Another industry trend is tied to advisors getting their certified financial planner (or CFP) designation, he says: “A lot of younger advisors are jumping right to it … ,” the executive said. “It’s a way for them to provide value in a larger office right off the bat.”
“We’re encouraging them to move towards this holistic planning [aspect] of their value proposition,” according to Rooney.
At the conference, some sessions focused on “how you deliver the customized and personalized experience that clients are asking for … at scale,” he added. “That’s really where Commonwealth views itself as a strong partner — to enable these advisors who are going in a million different directions to execute well on each client’s behalf.”
Asked about the use of technology, Kloman pointed to the financial planning tool RightCapital. “We have over 500 advisors on it within one year, which is incredible. We’ve been thrilled by that engagement and the relationship.”
RightCapital has “integrated fully with us and that creates a more seamless experience for the advisor and their client to engage and improve the communication,” he said. “We are also putting more [resources] into digital engagement and automation, which is critical,” Kloman added.
The firm also plans to pilot the use of virtual assistants next year. “We have more offices who want to be in beta than we can handle, which is great. The demand is crystal clear,” he said.
This development “is a reflection … [of the fact] that advisors have to spend their time on the high-value [tasks] and minimize commoditized functions,” according to Kloman.
“They turn more and more of the investment management/asset allocation over to us, … and they’re focused on the clients’ needs, dreams, risks and making sure they’re pairing the right solutions to fit the unique situations of the clients,” he said. “The virtual assistants will … take commoditized administrative tasks that eat into their day and their time off their desks.”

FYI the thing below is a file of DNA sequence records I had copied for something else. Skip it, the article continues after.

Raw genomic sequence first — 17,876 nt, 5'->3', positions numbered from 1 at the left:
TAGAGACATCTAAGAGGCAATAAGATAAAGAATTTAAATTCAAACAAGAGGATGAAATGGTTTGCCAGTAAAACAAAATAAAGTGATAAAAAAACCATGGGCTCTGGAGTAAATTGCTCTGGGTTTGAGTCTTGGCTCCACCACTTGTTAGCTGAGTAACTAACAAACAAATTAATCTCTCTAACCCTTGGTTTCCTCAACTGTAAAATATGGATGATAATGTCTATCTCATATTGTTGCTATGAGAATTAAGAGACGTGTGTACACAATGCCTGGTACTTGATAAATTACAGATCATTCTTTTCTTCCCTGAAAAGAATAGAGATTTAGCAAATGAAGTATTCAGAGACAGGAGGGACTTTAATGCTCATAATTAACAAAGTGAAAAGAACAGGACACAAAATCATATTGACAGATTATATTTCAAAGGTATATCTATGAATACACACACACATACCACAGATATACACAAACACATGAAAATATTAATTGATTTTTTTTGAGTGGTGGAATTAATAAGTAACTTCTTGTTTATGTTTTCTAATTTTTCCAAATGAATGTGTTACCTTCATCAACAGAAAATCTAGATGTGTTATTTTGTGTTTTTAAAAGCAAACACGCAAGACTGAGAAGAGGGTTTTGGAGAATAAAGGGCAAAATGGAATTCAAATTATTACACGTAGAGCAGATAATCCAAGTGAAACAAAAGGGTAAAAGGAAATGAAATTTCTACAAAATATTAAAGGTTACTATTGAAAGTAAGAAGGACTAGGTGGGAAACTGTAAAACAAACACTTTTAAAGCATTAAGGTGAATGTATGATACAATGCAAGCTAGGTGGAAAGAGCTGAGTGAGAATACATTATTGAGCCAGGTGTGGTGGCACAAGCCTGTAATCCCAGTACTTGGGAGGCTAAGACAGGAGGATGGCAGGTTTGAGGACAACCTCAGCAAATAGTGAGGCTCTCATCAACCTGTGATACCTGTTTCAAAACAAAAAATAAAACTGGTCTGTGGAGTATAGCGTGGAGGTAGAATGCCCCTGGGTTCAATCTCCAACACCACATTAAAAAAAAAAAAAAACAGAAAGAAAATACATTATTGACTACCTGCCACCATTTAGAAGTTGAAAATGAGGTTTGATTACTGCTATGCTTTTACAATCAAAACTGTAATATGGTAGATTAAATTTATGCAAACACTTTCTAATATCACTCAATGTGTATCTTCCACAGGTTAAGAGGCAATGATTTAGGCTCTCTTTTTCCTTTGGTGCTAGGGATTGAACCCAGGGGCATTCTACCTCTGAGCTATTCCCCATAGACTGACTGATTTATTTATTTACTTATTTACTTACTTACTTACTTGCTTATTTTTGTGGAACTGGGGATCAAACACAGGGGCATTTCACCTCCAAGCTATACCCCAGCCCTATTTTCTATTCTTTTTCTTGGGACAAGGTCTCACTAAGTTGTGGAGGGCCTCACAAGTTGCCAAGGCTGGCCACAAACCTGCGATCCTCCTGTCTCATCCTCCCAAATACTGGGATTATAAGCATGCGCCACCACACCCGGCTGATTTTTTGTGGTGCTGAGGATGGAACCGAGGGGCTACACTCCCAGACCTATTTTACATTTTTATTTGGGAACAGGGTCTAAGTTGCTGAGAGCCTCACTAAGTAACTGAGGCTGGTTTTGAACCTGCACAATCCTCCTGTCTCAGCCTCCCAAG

Though some industry watchers and media sources refer to Commonwealth as the nation’s largest privately held independent broker-dealer, “The reality is where the majority of our revenue comes from is the RIA. We are a national RIA, and we’re one of the largest,” Kloman said.
“We have a brand opportunity that I’m excited about and for the marketing team to be working on for 2020. There’s a lot more to come,” he added.
(The company began referring to itself as ‘the nation’s largest privately held registered investment adviser/independent broker-dealer” in 2017.)
The firm’s executives also say they expect great things from the spinoff of its Advisor360 software unit, which has added over 180 staff members this year and now employs about 400. That business brought on MassMutual as a client in February.
(Commonwealth has roughly 85 employees for its own IT service center, or helpdesk, which is dedicated to affiliated advisors using Advisor360.)
By separating the two businesses, Commonwealth’s annual tech budget is set to expand from a range of about $45 million to $50 million up to $90 million to $100 million over the next 18 months, Kolman says.
“We’ve quickly seen interest around the industry from several players [in Advisor360], primarily in the insurance space but not solely in it,” he said. “Its focus is, as it should be, on MassMutual and developing software for our advisors.”
— Check out Commonwealth Sees Surge in Advisors Ditching FINRA on ThinkAdvisor.